For now, virtual reality is still mostly associated with video games. But computer chips that process video images are getting better and better at fooling our minds, and they could soon be able to convince us we are someplace we are not.
Scientists at a University of Maryland computer lab called the Augmentarium, together with physicians from the university’s Shock Trauma Center, are mixing virtual reality with the real world to create something called "augmented reality." The technology could have applications in such fields as military combat, medicine and public safety.
For instance, soldiers wearing special goggles while on the battlefield could be able to see critical data without averting their eyes from the scene. Or, surgeons in an operating room could take a whole new approach to their work.
“Right now," said Dr. Sarah Murthi, a trauma surgeon at the University of Maryland Medical Center in Baltimore, "I put a probe on you and I have to look at the screen over here, and the patient monitors may be up here, and I’m not really looking at the patient. You can imagine, if I were wearing these glasses and I put the probe on the patient, now I can look directly at you. We are still talking, and now I can still look at your heart. So it makes it much more immediate.”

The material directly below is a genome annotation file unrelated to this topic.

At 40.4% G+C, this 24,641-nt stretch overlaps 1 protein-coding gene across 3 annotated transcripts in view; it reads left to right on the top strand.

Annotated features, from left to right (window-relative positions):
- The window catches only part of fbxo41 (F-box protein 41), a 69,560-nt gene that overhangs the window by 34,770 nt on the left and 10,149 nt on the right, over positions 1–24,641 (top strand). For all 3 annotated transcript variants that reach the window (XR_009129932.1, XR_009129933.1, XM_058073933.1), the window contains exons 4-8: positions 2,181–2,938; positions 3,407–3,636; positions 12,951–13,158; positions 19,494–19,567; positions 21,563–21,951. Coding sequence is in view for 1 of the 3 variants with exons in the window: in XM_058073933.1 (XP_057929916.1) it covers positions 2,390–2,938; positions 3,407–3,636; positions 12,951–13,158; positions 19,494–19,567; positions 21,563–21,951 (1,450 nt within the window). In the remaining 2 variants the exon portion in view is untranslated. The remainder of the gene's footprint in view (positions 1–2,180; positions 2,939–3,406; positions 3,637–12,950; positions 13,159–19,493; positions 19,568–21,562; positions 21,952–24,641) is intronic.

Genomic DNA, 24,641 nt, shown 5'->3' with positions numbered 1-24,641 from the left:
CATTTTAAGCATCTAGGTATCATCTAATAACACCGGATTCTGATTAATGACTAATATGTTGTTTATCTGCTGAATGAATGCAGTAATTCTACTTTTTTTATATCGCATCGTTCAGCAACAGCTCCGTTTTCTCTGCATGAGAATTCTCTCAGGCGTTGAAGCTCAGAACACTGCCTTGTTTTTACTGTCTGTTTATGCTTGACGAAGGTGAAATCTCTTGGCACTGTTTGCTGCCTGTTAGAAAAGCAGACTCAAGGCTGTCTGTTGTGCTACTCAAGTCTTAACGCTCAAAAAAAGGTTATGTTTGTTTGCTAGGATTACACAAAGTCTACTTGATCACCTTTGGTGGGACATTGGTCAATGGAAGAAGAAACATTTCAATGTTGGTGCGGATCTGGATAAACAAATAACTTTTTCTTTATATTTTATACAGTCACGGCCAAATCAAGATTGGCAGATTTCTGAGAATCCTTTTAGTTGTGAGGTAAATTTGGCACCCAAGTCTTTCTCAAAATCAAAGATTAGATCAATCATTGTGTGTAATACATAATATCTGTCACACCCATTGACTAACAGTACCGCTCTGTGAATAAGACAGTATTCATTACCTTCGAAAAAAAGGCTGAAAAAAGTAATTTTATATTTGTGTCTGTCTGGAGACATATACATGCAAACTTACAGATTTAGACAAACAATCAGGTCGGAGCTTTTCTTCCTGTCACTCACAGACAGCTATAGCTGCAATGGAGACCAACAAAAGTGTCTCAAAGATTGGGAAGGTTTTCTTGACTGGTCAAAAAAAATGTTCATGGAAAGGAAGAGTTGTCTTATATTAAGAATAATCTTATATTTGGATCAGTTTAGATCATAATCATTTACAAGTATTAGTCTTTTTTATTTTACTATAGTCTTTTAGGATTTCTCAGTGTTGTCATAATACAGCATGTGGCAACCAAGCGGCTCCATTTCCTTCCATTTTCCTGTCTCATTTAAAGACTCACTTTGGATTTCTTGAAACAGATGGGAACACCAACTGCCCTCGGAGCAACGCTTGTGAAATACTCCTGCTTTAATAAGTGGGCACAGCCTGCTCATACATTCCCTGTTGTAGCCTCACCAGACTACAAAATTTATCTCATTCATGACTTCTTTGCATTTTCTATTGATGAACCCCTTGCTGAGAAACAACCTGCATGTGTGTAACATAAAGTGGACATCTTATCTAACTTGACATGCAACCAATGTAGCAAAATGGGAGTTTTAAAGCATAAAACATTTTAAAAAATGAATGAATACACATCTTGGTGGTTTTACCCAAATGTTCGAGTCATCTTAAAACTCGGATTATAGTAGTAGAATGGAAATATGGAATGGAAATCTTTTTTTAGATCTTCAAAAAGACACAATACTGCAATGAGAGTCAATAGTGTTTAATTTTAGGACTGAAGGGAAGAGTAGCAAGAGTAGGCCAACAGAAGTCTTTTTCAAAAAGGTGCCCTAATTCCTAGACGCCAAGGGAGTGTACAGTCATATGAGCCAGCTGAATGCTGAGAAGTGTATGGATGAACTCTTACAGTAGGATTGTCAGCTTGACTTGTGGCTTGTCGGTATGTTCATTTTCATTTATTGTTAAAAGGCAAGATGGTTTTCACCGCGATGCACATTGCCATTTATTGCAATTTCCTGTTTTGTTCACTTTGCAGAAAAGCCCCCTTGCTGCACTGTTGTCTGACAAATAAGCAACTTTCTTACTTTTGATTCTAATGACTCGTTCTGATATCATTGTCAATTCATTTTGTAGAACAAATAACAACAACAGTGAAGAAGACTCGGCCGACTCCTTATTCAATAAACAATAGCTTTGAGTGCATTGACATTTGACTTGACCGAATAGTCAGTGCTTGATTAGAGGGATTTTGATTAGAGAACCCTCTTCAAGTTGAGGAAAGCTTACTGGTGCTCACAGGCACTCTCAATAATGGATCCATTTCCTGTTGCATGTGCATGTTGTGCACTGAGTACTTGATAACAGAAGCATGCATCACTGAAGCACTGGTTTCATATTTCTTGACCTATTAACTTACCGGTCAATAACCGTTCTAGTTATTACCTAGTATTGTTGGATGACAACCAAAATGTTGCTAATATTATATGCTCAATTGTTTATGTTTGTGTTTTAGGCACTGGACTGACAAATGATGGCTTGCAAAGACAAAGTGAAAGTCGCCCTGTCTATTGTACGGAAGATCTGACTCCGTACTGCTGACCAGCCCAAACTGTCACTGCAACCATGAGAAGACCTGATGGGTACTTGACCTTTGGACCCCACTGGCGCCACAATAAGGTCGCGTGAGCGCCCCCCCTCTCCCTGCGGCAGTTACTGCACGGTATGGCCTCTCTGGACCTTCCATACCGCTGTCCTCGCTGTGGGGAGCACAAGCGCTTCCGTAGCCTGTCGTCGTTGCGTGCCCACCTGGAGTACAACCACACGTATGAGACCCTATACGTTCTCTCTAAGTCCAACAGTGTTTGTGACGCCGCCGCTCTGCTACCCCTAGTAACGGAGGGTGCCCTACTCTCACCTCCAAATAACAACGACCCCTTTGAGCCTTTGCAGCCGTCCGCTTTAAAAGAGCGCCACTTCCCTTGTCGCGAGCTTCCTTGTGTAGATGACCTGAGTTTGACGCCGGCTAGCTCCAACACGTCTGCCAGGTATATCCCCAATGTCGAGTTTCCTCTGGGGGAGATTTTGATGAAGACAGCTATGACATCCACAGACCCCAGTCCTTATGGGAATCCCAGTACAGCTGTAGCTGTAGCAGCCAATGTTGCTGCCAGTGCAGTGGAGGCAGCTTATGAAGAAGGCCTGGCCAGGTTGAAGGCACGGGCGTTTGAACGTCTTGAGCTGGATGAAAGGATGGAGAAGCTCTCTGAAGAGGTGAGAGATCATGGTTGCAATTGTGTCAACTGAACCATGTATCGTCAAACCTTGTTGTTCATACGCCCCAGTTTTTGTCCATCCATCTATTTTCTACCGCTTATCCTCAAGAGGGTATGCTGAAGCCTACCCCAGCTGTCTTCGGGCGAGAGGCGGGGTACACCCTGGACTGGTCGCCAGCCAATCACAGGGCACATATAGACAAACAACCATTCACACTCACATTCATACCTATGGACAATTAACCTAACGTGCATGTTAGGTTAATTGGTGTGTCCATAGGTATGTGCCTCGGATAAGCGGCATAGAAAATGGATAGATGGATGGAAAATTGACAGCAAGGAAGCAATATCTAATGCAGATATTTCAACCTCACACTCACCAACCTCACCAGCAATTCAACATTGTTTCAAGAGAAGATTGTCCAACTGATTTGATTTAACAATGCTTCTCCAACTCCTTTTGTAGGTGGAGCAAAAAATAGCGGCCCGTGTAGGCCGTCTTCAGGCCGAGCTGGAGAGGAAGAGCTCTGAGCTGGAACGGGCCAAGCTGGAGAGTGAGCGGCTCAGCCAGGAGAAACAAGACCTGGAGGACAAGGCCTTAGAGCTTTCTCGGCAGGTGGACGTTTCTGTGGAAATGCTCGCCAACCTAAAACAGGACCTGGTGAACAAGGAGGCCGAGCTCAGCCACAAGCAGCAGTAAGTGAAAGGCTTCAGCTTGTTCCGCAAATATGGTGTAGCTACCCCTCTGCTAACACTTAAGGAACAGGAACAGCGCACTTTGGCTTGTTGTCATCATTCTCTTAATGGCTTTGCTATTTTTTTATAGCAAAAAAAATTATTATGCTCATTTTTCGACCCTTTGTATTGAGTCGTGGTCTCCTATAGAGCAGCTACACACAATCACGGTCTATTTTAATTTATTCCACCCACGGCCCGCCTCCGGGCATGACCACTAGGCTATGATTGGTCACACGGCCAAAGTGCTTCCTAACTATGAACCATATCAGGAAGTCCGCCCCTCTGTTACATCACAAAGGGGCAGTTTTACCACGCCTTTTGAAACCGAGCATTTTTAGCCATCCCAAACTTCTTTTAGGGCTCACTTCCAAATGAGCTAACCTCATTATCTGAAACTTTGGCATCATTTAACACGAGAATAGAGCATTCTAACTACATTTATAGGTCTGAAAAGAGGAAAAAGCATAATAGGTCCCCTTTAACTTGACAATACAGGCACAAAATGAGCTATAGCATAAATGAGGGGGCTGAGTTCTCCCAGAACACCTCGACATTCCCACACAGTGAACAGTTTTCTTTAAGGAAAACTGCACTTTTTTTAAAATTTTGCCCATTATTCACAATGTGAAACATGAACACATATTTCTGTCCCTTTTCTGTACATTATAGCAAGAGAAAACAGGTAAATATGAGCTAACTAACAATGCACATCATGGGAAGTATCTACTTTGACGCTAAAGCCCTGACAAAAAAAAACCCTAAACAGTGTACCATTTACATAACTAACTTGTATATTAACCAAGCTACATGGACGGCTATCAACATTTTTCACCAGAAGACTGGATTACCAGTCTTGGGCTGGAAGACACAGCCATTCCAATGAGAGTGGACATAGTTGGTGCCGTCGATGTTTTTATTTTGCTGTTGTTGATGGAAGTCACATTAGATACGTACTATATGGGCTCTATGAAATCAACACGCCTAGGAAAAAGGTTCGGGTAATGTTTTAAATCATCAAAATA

Fusing images from multiple surveillance cameras into a virtual reality could also help security officers more effectively monitor different areas.
“Public safety officials will be able to transport themselves virtually from one part of the campus to another part and respond to emergency situations,” said Amitabh Varshney, a professor of computer science at the University of Maryland's Institute for Advanced Computer Studies.
Researchers admit that virtual reality headsets are still bulky, but they point out that early smartphones were also large, had a short battery life and no touch interfaces.
“Today, as the smartphones have gotten smaller, they are more portable. The whole field of social media engagement has emerged out of the smartphones," Varshney said. "And we believe something similar is going to happen with virtual augmented reality headsets.”
Scientists say that with sufficient funding, this innovative technology could be available in three to five years.